[Source: Proceedings of the National Academy of Sciences of the United States of America, full text: (LINK). Abstract, edited.]
Structure and accessibility of HA trimers on intact 2009 H1N1 pandemic influenza virus to stem region-specific neutralizing antibodies
Audray K. Harrisa,1, Joel R. Meyersona,b,1, Yumiko Matsuokac, Oleg Kuybedad,e, Amy Morand, Donald Blissd, Suman R. Dasf, Jonathan W. Yewdellf, Guillermo Sapiroe,2, Kanta Subbaraoc, and Sriram Subramaniama,3
Author Affiliations: aLaboratory of Cell Biology, Center for Cancer Research, National Cancer Institute, Laboratories of cInfectious Diseases and fViral Diseases, National Institutes of Allergy and Infectious Diseases, and dNational Library of Medicine, National Institutes of Health, Bethesda, MD 20892; bMitochondrial Biology Unit, Medical Research Council, Cambridge CB2 0XY, United Kingdom; and eDepartment of Electrical and Computer Engineering, University of Minnesota, Minneapolis, MN 55455
Edited by Peter Palese, Mount Sinai School of Medicine, New York, NY, and approved January 23, 2013 (received for review August 28, 2012)
Rapid antigenic variation of HA, the major virion surface protein of influenza A virus, remains the principal challenge to the development of broader and more effective vaccines. Some regions of HA, such as the stem region proximal to the viral membrane, are nevertheless highly conserved across strains and among most subtypes. A fundamental question in vaccine design is the extent to which HA stem regions on the surface of the virus are accessible to broadly neutralizing antibodies. Here we report 3D structures derived from cryoelectron tomography of HA on intact 2009 H1N1 pandemic virions in the presence and absence of the antibody C179, which neutralizes viruses expressing a broad range of HA subtypes, including H1, H2, H5, H6, and H9. By fitting previously derived crystallographic structures of trimeric HA into the density maps, we deduced the locations of the molecular surfaces of HA involved in interaction with C179. Using computational methods to distinguish individual unliganded HA trimers from those that have bound C179 antibody, we demonstrate that ∼75% of HA trimers on the surface of the virus have C179 bound to the stem domain. Thus, despite their close packing on the viral membrane, the majority of HA trimers on intact virions are available to bind anti-stem antibodies that target conserved HA epitopes, establishing the feasibility of universal influenza vaccines that elicit such antibodies.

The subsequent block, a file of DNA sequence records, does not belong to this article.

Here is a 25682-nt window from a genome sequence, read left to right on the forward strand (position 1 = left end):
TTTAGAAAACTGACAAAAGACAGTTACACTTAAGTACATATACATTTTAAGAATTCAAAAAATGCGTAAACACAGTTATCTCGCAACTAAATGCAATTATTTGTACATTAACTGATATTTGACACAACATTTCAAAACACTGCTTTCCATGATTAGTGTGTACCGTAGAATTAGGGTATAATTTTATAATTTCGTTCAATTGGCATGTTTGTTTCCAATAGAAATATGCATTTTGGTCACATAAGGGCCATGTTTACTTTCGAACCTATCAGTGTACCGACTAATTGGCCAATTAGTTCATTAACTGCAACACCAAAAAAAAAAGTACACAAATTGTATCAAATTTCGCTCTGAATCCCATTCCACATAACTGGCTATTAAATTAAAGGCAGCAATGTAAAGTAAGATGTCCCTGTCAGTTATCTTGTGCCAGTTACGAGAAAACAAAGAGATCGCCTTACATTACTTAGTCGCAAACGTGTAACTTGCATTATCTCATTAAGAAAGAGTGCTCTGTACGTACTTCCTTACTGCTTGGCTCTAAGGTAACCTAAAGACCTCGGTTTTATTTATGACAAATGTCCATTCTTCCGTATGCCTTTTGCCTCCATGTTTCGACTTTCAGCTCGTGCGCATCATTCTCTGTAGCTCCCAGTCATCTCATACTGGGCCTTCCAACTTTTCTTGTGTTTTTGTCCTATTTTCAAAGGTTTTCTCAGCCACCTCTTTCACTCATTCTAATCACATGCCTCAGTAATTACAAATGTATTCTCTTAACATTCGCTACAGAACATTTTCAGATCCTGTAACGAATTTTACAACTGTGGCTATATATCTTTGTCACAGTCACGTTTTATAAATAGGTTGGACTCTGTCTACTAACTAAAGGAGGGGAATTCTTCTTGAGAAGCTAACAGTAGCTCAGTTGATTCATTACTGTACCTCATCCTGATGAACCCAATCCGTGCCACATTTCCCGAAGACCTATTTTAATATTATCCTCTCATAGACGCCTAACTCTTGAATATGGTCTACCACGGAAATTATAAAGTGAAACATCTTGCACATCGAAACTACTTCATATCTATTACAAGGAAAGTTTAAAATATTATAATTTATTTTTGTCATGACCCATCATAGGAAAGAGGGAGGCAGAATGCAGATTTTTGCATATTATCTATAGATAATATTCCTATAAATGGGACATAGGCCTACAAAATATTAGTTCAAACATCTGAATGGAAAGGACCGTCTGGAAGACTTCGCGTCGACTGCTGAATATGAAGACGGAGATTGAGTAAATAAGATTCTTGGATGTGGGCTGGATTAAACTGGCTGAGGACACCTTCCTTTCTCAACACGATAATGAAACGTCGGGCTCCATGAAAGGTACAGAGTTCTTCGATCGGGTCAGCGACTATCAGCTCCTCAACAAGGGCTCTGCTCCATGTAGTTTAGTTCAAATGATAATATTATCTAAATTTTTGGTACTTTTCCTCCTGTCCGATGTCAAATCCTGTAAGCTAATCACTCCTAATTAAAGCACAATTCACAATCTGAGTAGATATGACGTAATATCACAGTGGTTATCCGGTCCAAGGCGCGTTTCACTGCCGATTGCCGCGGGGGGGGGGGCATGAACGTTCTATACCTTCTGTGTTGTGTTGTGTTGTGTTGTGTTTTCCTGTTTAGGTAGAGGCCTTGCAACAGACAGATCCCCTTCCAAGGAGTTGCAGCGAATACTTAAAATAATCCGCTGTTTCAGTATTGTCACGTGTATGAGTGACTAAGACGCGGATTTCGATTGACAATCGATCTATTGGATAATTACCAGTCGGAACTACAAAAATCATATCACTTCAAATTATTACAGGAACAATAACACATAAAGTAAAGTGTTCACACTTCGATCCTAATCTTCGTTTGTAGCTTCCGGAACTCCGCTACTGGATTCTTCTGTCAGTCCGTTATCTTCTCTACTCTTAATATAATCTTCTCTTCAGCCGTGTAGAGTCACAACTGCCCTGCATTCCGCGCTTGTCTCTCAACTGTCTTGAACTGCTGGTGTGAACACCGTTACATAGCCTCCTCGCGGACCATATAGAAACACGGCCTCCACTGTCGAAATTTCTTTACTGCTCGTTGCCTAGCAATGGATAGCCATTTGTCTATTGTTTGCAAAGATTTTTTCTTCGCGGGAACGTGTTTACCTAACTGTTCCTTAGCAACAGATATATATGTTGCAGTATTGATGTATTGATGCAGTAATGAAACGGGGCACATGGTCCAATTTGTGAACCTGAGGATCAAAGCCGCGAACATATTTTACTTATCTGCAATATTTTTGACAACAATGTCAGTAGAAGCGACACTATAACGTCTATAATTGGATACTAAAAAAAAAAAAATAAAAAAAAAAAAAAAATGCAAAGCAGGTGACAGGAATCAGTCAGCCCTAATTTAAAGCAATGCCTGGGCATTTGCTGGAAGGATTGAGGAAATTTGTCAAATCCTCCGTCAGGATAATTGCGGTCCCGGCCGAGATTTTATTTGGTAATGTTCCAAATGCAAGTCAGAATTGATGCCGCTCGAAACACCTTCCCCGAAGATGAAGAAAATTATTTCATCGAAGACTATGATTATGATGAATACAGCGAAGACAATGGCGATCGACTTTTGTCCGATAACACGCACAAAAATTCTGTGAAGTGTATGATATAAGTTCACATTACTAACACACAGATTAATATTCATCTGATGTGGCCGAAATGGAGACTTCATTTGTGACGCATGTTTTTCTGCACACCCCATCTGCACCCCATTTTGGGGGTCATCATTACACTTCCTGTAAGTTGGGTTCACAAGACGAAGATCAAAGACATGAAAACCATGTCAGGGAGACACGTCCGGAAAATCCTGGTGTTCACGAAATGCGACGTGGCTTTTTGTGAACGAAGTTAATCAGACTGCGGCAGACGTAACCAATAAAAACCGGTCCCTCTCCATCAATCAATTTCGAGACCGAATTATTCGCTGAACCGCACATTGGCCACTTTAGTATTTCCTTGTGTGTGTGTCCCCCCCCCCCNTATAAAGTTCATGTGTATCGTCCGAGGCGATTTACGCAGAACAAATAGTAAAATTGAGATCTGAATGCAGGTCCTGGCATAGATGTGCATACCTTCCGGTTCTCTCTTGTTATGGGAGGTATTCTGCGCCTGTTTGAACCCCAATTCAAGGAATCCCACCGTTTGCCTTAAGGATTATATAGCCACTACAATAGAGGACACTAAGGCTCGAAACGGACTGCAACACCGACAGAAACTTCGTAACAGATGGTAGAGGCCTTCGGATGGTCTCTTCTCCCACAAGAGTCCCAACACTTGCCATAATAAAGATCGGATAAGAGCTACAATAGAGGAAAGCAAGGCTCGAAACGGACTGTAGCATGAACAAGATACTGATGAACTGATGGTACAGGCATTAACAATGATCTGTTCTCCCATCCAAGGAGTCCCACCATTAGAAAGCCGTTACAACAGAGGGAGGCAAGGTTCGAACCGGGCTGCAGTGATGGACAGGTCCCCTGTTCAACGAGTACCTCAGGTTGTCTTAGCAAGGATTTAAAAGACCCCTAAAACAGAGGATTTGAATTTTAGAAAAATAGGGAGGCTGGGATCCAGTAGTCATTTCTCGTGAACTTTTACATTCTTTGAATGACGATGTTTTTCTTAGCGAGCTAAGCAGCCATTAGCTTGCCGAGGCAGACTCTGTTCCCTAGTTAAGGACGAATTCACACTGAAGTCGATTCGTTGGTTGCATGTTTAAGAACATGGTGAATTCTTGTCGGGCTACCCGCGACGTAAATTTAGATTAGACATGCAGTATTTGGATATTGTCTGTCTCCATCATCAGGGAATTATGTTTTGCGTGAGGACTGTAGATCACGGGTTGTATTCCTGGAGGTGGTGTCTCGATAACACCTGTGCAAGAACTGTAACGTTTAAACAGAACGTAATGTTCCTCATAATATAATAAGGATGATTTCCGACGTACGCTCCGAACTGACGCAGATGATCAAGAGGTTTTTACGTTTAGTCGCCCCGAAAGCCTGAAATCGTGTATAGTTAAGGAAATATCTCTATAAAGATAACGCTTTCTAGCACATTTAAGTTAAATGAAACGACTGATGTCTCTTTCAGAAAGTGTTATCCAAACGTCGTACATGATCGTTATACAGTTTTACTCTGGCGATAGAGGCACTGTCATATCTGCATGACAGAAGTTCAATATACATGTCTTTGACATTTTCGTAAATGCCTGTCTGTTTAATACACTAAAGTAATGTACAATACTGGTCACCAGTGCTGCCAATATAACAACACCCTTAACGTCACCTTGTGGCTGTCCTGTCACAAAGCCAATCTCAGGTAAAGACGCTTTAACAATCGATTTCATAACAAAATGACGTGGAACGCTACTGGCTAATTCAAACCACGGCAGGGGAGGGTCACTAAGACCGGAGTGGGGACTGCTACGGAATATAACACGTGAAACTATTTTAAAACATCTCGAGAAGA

envelope glycoproteins - subvolume averaging - virus structure - hemagglutunin - cryo-electron microscopy
1A.K.H. and J.R.M. contributed equally to this work.
2Present address: Department of Electrical and Computer Engineering, Pratt School of Engineering, Duke University, Durham, NC 27708.
3To whom correspondence should be addressed. E-mail: email@example.com.
Author contributions: A.K.H. and S.S. designed research; A.K.H., J.R.M., and Y.M. performed research; O.K., S.R.D., J.W.Y., G.S., and K.S. contributed new reagents/analytic tools; A.K.H., J.R.M., O.K., A.M., D.B., and S.S. analyzed data; and A.K.H., J.R.M., and S.S. wrote the paper.
The authors declare no conflict of interest.
This article is a PNAS Direct Submission.
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